Genre: science fiction
Setting: a tech company’s campus, it felt like California, near future
Summary: Ethan works for MultiFuture Research in machine learning, trying to get Maip (the Multifuture Research Artificial Intelligence Program) to be able to read emotions in people and to help them learn better. Another branch of the company seems to have found a cure for a fatal childhood disease that killed Ethan’s daughter a few years ago. Ethan has been trying to cope by organizing every aspect of his life and emotions, but he can only seem to copy by viewing a hologram of his daughter. He breaks down, and Maip helps him get through his emotions, displaying machine learning in the process. Unfortunately, Ethan’s response is to rebuild his algorithms to run his life even better than before.
Final thoughts: We have a bit of a contrast here between Ethan and Maip – Ethan seems to want to become more machine-like and unemotional, while he and his partner are programming Maip to become more emotional. Even when Maip helps him deal with some of his emotions, Ethan’s response is to recode his personal algorithms. We see technology helping to deal with problems (like the new disease killing kids, or trying to help people learn more effectively), but it can also aggravate problems (like when Ethan just keeps playing his daughter saying “Hello, Daddy” over and over again). Kress just reminds us that technology isn’t intrinsically good or bad; it’s all in how you use it.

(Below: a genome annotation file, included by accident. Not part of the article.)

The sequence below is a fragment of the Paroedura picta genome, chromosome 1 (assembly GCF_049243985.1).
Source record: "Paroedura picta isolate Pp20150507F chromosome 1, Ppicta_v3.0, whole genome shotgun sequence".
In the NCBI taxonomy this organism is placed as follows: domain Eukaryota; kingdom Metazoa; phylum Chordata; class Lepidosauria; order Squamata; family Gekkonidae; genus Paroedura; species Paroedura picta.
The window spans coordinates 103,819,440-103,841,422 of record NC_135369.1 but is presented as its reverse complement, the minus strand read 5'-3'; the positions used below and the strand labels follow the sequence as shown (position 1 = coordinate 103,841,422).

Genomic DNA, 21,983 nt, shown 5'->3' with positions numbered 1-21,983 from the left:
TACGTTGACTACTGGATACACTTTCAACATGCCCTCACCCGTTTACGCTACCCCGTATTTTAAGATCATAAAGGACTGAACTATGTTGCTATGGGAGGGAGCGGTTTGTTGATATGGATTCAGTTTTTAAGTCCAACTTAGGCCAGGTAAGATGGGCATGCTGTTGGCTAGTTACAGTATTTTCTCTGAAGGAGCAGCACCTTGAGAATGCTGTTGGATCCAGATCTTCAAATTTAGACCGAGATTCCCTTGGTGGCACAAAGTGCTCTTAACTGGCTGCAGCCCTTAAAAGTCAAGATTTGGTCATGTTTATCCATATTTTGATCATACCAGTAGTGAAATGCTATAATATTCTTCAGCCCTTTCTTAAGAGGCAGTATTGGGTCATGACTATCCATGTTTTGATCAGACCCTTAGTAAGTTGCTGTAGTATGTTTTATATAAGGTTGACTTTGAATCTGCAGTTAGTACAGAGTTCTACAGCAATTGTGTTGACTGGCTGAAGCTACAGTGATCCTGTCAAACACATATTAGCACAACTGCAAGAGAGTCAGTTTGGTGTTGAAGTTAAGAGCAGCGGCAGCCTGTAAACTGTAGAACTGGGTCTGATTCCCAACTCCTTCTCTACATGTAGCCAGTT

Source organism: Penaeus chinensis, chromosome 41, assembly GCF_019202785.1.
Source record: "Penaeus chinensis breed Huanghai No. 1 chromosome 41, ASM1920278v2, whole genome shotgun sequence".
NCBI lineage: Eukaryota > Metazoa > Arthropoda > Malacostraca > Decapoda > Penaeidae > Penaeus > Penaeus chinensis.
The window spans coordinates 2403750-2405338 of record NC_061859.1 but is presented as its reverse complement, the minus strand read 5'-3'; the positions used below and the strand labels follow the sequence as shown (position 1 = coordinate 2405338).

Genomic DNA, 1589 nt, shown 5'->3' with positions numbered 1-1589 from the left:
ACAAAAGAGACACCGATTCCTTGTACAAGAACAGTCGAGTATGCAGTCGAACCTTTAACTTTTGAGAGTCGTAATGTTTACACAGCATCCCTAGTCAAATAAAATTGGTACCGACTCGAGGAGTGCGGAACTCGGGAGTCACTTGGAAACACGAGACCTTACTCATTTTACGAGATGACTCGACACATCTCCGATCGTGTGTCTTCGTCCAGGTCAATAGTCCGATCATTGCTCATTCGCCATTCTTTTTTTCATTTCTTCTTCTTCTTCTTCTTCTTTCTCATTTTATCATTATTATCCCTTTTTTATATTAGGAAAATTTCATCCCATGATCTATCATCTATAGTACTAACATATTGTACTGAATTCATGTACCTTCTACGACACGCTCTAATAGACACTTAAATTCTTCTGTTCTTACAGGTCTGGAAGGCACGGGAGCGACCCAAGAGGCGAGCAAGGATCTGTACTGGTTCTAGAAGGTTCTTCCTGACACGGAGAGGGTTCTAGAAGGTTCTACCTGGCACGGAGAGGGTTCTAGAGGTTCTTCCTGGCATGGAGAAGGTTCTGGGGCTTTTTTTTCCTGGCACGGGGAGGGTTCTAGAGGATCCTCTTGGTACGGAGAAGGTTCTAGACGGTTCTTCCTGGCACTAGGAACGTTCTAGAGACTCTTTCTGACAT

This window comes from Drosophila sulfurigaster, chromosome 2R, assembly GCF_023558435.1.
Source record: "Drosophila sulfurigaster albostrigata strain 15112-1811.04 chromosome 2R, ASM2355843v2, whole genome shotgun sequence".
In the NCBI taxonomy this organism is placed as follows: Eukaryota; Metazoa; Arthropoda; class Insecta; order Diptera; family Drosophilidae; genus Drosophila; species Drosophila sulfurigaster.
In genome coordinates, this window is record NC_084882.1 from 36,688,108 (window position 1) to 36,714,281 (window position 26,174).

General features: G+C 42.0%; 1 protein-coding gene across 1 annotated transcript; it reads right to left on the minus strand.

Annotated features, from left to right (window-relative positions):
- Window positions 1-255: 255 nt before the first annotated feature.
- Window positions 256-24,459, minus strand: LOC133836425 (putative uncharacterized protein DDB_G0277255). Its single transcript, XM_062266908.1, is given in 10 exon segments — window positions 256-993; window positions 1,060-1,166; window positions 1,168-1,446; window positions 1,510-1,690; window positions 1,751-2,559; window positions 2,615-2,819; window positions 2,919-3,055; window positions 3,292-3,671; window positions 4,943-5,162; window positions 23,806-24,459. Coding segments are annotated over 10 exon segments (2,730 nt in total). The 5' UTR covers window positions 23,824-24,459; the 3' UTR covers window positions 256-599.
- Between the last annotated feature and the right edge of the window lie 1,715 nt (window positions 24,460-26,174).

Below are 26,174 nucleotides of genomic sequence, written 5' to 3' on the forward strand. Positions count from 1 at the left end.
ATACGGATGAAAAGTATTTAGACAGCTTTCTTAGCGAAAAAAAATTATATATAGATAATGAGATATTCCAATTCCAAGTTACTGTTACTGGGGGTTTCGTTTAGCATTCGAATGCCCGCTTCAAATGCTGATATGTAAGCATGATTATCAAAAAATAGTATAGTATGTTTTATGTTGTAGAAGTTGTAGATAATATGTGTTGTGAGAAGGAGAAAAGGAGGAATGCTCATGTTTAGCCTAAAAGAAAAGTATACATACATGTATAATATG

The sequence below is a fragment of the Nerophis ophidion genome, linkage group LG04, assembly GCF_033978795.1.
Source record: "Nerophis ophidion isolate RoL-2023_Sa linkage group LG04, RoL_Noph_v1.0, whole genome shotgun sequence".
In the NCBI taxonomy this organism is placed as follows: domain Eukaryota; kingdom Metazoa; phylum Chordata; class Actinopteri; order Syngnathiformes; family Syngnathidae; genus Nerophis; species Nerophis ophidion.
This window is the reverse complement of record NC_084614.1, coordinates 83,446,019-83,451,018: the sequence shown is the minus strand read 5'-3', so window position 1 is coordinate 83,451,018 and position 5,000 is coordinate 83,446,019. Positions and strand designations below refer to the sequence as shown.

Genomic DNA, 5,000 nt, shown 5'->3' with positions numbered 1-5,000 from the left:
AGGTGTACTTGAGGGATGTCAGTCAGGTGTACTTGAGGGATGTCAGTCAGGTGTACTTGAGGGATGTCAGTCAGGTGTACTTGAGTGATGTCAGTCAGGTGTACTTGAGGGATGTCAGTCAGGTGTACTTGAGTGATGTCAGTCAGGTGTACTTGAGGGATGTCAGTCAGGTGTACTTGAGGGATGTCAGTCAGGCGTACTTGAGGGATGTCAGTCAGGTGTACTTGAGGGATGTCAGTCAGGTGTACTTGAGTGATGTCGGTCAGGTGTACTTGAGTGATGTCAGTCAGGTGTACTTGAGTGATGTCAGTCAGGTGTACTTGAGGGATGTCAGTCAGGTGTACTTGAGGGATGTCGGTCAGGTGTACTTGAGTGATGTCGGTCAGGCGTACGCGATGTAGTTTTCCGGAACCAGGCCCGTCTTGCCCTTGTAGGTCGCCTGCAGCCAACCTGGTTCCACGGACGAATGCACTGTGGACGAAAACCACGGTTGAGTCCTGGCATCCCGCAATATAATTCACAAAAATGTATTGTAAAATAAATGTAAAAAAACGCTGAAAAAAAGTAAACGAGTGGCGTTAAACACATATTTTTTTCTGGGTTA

Title comes from: Ethan worked in the machine learning division, trying to get a program to learn how to read human emotions, especially when they’re lying about them.